I will start the discussion by doing a quick review of radian angle measure and the definitions of the circular trigonometric functions Cos(θ), Sin(θ), and Tan(θ) where the input variable θ is the radian measure of a central angle of a circle with center at (0, 0) and radius equal to r. The text box below gives the definitions of the circular functions Cos(θ), Sin(θ), and Tan(θ) along with the radian measure of an angle and the formula for the area of a sector of a circle for angle θ. The formula for the area of a sector of a circle follows from the definition of radian angle measure and the fact that the area of a circular sector is proportional to the length of the arc that subtends the central angle. The graph below illustrates the circular trig relationships in the text box above when r = 25 units, θ = α = 1.2870 radians and θ = β = -2.8578 radians. α, β, arc lengths and areas of circular sectors are rounded to 4 decimal places. When the circular trig functions are defined in terms of the unit circle, r = 1, the input variable of the circular trig functions can be treated as an angle with angle measure = t radians, arc length = t length units, or time = t time units. This makes it possible to model periodic motion and periodic processes with circular trig functions. The text box below gives the definitions of Cos(t), Sin(t), and Tan(t) in terms of the unit circle. The unit circle graph illustrates the unit circle relationships when t = 2.58 units and t = -1.6 units. Notice that the area of the circular sector of arc length t = |t|/2 units2.  It’s now time to take a look at the unit hyperbola and the hyperbolic trig functions x = Cosh(t) and y = Sinh(t). My previous post discussed the derivation, the graphs, and some identities for hyperbolic trig functions. If you have not read that post, I strongly suggest that you read it before continuing. The text box below summarizes the key points that are pertinent to this discussion. The graph illustrates the unit hyperbola relationships when t = 2.2 and t = -1.6. An understanding of integral calculus is required to understand the derivation of some hyperbolic relationships.  If you are interested in Einstein’s theory of special relatively, you will find The Geometry of Special Relatively by Tevian Dray a must read. The author shows an elegant way to express the Lorentz transformations in terms of Cosh(β) and Sinh(β) where β is implicitly defined by the equation Tanh(β) = v/c where v is some constant velocity and c is the speed of light. To my amazement, I learned that the Lorentz transformations are just hyperbolic rotations!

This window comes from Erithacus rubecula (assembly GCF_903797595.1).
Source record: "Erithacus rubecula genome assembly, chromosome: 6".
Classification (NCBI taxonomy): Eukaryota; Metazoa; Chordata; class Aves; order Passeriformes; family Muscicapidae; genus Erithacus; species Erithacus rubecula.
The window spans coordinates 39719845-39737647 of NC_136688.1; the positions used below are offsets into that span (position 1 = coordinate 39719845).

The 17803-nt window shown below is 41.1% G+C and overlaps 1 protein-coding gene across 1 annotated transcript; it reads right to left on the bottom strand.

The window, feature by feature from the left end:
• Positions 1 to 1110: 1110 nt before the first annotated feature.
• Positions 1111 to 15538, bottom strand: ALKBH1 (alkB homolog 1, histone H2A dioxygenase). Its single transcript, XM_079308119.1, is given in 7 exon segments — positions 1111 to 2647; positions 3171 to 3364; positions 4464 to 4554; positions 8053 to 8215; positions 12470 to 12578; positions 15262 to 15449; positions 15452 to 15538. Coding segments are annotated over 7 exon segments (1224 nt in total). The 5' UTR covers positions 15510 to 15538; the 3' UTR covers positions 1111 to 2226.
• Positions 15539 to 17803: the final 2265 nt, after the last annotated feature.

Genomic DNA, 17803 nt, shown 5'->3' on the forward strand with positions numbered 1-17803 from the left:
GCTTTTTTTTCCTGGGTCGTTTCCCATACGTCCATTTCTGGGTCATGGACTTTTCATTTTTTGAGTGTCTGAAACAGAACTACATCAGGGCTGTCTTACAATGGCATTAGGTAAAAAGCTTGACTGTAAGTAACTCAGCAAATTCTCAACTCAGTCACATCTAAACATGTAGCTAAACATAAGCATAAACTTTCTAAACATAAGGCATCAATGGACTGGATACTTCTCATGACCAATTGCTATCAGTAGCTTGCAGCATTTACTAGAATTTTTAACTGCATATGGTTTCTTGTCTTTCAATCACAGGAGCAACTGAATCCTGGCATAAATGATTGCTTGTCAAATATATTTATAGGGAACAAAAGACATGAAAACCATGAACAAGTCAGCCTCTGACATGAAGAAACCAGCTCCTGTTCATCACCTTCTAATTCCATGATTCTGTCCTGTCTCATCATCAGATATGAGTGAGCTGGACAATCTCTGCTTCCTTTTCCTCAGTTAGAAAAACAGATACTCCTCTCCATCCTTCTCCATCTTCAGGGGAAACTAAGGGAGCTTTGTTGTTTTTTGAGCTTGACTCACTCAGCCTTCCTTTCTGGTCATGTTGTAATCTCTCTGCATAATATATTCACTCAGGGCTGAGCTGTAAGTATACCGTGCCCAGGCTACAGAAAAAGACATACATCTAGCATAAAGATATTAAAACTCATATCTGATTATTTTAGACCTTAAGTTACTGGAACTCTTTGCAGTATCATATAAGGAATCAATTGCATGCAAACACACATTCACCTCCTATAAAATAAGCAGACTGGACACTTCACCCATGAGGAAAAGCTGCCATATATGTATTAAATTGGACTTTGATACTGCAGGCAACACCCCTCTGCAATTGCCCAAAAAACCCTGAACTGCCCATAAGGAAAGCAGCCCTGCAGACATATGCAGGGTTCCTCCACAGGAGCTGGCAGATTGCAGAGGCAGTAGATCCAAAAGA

Dray’s book inspired me to think more deeply about the circular trig functions, hyperbolic trig functions, and the difference between the two geometries. Dray warns the reader that hyperbola geometry should not be confused with hyperbolic geometry which is the curved geometry of the two-dimensional unit hyperboloid. I will conclude this post with some of my personal observations about circular trig functions and hyperbolic trig functions, and finish with a wonderful example from Dray’s book that really clarified for me the difference between Euclidean geometry and hyperbola geometry. The diagram below shows a right triangle in hyperbola geometry. The results are astonishing when you consider the definitions of Cos(θ), Sin(θ) and Tan(θ) for Euclidean right triangles. Of course, the triangle below would be impossible in Euclidean geometry, but possible in hyperbola geometry. Just think of the diagram as a clever way to picture time and space quantities in spacetime physics. In hyperbola geometry, a triangle is a right triangle if and only if the lengths of the sides satisfy the Pythagorean Theorem of hyperbola geometry, a2 – b2 = c2 where a = c*Cosh(β), b = c*Sinh(β), and β is an angle of the triangle. From the formulas for the inverse hyperbolic trig functions, it follows that β = arcCosh(5/4) = arcSinh(3/4) = arcTanh(3/5) = 0.693147181. Notice that the hypotenuse of the hyperbolic right triangle is not the longest side. ## Hyperbolic Functions Cosh(x), Sinh(x) and Tanh(x) This post discusses how the function f(x) = ex is used to create the hyperbolic trig functions Cosh(x), Sinh(x), and Tanh(x). Trig students immediately recognize the remarkable similarity between identities for the functions Cos(x), Sin(x), and Tan(x), and identities for the functions Cosh(x), Sinh(x), and Tanh(x). The hyperbolic trig functions have many important applications in many branches of mathematics and science. A couple of great examples are provided later in this post. I find these functions fun and interesting to play with, and I continue to find new ways of looking at and understanding these functions.